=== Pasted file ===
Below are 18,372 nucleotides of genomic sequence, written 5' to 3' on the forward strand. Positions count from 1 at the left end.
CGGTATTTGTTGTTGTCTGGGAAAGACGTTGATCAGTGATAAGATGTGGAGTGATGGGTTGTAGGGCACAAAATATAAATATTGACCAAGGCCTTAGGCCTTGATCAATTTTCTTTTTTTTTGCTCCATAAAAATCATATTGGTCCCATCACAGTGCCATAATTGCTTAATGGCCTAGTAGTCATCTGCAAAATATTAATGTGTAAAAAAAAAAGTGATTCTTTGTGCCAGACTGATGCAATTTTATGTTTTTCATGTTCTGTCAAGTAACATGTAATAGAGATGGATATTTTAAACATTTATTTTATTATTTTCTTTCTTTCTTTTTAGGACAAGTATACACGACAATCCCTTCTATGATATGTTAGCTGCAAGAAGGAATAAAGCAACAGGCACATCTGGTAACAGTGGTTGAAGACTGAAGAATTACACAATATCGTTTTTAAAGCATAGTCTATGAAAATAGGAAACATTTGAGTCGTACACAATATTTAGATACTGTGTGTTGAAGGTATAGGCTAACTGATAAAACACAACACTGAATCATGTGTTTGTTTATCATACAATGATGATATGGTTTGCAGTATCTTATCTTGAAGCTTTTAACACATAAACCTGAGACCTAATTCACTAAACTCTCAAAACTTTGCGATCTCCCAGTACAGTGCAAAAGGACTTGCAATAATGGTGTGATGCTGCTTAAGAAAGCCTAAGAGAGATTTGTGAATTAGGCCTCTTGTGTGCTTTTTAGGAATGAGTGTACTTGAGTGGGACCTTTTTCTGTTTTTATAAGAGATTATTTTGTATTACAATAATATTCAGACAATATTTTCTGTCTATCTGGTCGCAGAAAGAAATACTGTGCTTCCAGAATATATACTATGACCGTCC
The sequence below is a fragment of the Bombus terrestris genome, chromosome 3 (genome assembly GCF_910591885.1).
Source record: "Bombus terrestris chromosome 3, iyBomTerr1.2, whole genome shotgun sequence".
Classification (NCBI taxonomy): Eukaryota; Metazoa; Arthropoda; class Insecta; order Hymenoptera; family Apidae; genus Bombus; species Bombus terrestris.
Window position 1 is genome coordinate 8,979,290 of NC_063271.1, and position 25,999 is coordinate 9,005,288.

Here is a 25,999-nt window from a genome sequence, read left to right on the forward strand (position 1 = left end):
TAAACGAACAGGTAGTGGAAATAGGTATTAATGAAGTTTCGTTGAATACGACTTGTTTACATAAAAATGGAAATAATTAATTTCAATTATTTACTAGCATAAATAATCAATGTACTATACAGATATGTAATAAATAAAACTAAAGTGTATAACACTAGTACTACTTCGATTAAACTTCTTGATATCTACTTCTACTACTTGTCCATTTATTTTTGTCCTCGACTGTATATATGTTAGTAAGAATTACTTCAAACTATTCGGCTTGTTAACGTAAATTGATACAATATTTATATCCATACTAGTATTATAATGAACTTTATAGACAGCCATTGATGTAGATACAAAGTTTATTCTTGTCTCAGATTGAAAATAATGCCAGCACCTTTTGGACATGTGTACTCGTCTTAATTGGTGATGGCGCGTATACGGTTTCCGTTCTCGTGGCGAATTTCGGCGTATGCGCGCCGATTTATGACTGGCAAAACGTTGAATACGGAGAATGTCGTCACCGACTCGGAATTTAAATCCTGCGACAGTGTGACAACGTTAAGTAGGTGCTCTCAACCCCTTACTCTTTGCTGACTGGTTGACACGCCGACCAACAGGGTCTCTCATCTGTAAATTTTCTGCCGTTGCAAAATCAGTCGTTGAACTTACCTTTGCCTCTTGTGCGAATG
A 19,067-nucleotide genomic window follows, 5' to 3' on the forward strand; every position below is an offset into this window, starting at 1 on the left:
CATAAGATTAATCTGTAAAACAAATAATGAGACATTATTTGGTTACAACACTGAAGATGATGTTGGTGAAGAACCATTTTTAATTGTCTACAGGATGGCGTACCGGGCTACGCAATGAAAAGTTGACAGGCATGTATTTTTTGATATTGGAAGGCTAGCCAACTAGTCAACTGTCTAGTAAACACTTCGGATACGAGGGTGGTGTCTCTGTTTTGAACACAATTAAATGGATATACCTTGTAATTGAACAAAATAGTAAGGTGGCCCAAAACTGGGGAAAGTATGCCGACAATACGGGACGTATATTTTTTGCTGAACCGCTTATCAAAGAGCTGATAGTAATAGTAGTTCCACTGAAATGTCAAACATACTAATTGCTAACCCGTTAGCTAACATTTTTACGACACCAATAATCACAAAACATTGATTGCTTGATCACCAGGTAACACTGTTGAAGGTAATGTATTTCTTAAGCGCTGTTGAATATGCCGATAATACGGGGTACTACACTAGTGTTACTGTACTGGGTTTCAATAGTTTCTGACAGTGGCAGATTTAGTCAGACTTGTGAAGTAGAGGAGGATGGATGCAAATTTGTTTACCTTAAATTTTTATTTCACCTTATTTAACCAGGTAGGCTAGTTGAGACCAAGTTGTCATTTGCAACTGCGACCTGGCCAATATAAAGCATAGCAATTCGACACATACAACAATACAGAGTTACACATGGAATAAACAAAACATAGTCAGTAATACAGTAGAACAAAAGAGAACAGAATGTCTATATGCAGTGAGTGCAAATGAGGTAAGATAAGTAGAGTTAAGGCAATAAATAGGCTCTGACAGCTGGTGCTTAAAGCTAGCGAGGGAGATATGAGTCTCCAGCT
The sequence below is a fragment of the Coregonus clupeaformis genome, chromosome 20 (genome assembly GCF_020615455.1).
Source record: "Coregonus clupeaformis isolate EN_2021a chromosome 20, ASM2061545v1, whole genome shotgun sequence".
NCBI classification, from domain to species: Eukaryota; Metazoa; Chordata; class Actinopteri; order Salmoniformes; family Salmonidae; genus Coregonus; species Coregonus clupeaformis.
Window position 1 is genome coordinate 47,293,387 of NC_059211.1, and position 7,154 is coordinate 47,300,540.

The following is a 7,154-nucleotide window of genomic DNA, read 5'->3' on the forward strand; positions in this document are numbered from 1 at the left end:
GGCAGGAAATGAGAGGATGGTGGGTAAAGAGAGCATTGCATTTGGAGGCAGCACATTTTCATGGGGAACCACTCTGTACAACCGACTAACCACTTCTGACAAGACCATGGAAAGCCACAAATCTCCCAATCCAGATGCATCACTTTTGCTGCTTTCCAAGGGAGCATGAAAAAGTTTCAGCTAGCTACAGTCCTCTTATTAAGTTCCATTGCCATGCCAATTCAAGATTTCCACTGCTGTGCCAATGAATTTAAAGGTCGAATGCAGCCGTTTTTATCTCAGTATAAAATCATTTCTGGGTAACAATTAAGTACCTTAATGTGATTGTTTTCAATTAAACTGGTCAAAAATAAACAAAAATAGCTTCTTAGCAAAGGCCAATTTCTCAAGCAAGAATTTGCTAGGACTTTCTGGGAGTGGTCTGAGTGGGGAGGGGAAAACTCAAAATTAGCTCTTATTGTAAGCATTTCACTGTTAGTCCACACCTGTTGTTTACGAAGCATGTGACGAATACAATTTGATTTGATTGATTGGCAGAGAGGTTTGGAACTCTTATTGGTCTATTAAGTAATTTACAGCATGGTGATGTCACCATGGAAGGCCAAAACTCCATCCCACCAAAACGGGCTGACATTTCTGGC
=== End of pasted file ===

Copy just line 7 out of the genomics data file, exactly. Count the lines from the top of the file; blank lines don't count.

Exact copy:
Here is a 25,999-nt window from a genome sequence, read left to right on the forward strand (position 1 = left end):